The Cyberbrains

Research and contemplation in new media

It’s the puppies and babies, stupid.

I may have learned more in the past three weeks about the challenges of journalism than I have in the past three years. All by not paying attention to it.

The winter break is wrapping up here in academia. It is a blessed perk that almost makes up for the mediocre pay and bureaucratic rubbish. Professors and their students get nearly a month without classes to reacquaint themselves with family, Granddaughter Evelynmind and humanity.

I decided to give up writing in this blog for the break and to try not to think about the nightmare decisions facing the media in the coming years. For a few short weeks, I would not utter “citizen journalism.”

And by not trying to analyze it, now I get it. The quirk in the information world that brings joy to the hearts of millions of Americans is very little like what most of us in the industry think of “citizen journalism.”

The high points of my break were a Christmas trip to Virginia with my family and the addition of a bright-eyed puppy to our household. Pretty ordinary stuff, really. The fact that I got to bounce my cherubic granddaughter on my knee, talk late into the night with my adult children and have my face licked by a tiny puppy hardly qualified as breaking news.

But they were the sole focus in the ordinary life of Clyde Bentley. I could not wait to share my joy with the small cluster of souls I call my friends.

It wasn’t until after I put several dozen photos from Christmas on Flickr, until after I made the new dog my avatar on Facebook and after I had bubbled in excitement on a hobby blog that I realized what citizen journalism is really about.

It’s not covering news. It’s not making the world a safer place for democracy. And it’s not edging out the professionals who inhabit our newsrooms.

My “journalism” for the past three weeks has been about me, not about “citizen.” I really didn’t care if anyone else delighted as my grandson unwrappedManchmalVariationen von poker spielen. bieten spielautomat die ber?hmteBeruhmte casino. Blackjack,Craps. his presents or that my little dog looks at me with eyes like Greta Garbo. I just wanted to tell my world that one person was overwhelmingly excited – me.

Civic life is complex, often confusing and very serious. The journalists who keep tabs on it for us must be equally serious if our way of life is to continue,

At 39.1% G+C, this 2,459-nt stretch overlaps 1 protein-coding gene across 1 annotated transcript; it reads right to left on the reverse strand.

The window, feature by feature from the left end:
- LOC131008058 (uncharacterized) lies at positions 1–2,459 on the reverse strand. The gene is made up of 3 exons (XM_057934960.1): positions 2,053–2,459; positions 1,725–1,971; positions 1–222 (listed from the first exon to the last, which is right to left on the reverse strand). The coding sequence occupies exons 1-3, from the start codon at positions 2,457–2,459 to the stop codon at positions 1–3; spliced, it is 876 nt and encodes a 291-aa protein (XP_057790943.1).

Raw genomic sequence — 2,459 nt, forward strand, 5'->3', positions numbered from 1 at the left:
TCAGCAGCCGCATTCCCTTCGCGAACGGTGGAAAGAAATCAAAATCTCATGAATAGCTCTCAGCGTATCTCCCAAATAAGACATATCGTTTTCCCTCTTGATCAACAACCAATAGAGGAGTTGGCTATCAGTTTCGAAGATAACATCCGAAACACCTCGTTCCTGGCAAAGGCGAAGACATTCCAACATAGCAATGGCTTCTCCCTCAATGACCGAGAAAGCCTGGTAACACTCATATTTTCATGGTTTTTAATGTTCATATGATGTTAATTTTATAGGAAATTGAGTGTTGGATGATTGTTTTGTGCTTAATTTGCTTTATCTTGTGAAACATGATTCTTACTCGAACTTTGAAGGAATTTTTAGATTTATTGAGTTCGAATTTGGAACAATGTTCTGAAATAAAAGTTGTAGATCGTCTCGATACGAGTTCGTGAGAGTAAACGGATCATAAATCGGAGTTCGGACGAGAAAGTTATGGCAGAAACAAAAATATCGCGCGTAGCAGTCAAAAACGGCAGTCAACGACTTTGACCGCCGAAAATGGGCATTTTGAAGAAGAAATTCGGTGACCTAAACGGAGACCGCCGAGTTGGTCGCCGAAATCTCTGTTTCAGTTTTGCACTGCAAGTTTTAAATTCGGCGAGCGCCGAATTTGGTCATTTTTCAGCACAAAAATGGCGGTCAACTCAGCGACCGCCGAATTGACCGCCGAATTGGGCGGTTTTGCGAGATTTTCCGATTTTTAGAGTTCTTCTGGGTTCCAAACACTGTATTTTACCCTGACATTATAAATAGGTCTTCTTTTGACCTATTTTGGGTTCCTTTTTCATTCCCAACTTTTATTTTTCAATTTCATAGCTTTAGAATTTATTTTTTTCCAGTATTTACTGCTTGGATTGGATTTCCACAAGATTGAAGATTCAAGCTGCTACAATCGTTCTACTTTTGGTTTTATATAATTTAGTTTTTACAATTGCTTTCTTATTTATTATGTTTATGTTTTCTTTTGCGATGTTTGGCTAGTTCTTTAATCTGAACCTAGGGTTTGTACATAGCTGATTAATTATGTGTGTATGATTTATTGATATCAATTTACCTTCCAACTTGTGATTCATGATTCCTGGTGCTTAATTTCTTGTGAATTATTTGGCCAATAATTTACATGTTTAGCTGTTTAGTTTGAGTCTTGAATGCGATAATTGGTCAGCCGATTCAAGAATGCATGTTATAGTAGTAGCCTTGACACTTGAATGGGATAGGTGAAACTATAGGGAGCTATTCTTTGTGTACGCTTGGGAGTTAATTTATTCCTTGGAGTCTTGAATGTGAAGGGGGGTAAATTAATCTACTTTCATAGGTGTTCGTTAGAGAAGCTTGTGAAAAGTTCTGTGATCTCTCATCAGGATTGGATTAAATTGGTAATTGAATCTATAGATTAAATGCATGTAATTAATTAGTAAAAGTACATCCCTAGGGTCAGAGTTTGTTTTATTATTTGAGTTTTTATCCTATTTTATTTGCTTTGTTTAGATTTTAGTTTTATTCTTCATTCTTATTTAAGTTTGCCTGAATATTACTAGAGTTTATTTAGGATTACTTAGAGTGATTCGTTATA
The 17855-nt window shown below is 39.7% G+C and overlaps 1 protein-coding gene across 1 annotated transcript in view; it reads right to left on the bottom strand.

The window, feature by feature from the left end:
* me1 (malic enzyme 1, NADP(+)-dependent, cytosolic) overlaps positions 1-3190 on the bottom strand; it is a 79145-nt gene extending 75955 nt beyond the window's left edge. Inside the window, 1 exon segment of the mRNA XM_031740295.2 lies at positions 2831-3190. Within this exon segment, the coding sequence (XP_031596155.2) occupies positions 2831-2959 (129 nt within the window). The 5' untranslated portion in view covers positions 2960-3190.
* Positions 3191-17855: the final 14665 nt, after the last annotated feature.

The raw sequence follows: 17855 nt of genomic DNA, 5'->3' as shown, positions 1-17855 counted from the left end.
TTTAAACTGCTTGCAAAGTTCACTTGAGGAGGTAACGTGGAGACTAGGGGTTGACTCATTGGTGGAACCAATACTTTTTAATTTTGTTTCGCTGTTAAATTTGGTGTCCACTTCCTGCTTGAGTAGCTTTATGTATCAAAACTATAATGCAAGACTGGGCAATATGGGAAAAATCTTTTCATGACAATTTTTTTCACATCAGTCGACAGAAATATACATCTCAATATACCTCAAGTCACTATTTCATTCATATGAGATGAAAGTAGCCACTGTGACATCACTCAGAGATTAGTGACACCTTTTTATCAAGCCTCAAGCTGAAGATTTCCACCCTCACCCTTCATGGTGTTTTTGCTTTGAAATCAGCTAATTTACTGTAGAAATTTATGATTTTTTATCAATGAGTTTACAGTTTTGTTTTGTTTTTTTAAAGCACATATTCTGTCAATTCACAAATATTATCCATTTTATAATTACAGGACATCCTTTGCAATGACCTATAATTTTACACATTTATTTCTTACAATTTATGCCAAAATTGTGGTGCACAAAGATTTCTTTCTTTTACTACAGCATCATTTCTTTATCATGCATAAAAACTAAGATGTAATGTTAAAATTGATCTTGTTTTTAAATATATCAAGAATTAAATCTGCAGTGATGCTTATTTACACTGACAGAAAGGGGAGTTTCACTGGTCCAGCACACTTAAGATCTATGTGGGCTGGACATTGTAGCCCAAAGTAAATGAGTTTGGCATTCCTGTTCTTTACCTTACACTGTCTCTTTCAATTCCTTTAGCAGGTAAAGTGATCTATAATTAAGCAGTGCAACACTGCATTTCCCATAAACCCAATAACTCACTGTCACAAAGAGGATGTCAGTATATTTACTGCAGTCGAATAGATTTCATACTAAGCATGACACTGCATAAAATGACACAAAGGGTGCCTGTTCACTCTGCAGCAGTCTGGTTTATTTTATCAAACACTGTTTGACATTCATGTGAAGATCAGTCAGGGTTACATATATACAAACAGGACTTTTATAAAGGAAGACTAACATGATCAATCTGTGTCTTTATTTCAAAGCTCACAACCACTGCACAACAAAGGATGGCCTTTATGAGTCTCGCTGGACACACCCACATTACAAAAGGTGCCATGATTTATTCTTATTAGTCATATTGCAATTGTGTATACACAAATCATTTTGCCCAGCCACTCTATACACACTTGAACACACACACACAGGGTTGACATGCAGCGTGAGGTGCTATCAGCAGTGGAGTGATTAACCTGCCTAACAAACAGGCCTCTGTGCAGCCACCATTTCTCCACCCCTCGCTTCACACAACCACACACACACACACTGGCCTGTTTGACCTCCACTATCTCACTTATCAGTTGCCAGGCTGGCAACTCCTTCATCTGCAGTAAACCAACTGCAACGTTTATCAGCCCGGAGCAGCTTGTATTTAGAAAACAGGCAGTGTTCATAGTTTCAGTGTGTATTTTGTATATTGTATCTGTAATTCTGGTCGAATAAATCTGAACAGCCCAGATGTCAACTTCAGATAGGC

But in the deluge of meeting agendas, crime reports and official verbiage we in journalism lost track of the little girls, Christmas ribbons and puppy dogs. There just wasn’t room in the paper and time in the day.Greta the little whippet

Recently a hospital here in Columbia announced it would not issue birth announcements. That may be the last straw in the dehumanization of the public sphere. We once said everyone was guaranteed to be in the paper at least twice – a birth announcement and an obituary. Many papers started charging for obituaries a few years ago. Now people may not even get to know you were born.

But sharing good news is a pan-humanity joy that no editor, lawyer or bureaucrat can deny. The new technology of Web site, e-mail and blog has not replaced traditional journalism that serves society. It has instead allowed “citizens” to add to the news for the masses with the information that dominates a single person’s life for a short time.

I have no doubt that babies will be announced. And pictures of grandkids will be shared.

And puppies? Who could ever resist.

Clyde Bentley


January 17, 2008 - Posted by | Clyde Bentley

1 Comment »

  1. You’re on to something here.

    If you look at old newspapers, you’ll see a lot more of that type of reporting – conversations over the back fence type of thing.

    Maybe the public is hungry for that again.

    Thanks for posting this.


    Comment by K. Paul Mallasch | January 18, 2008 | Reply

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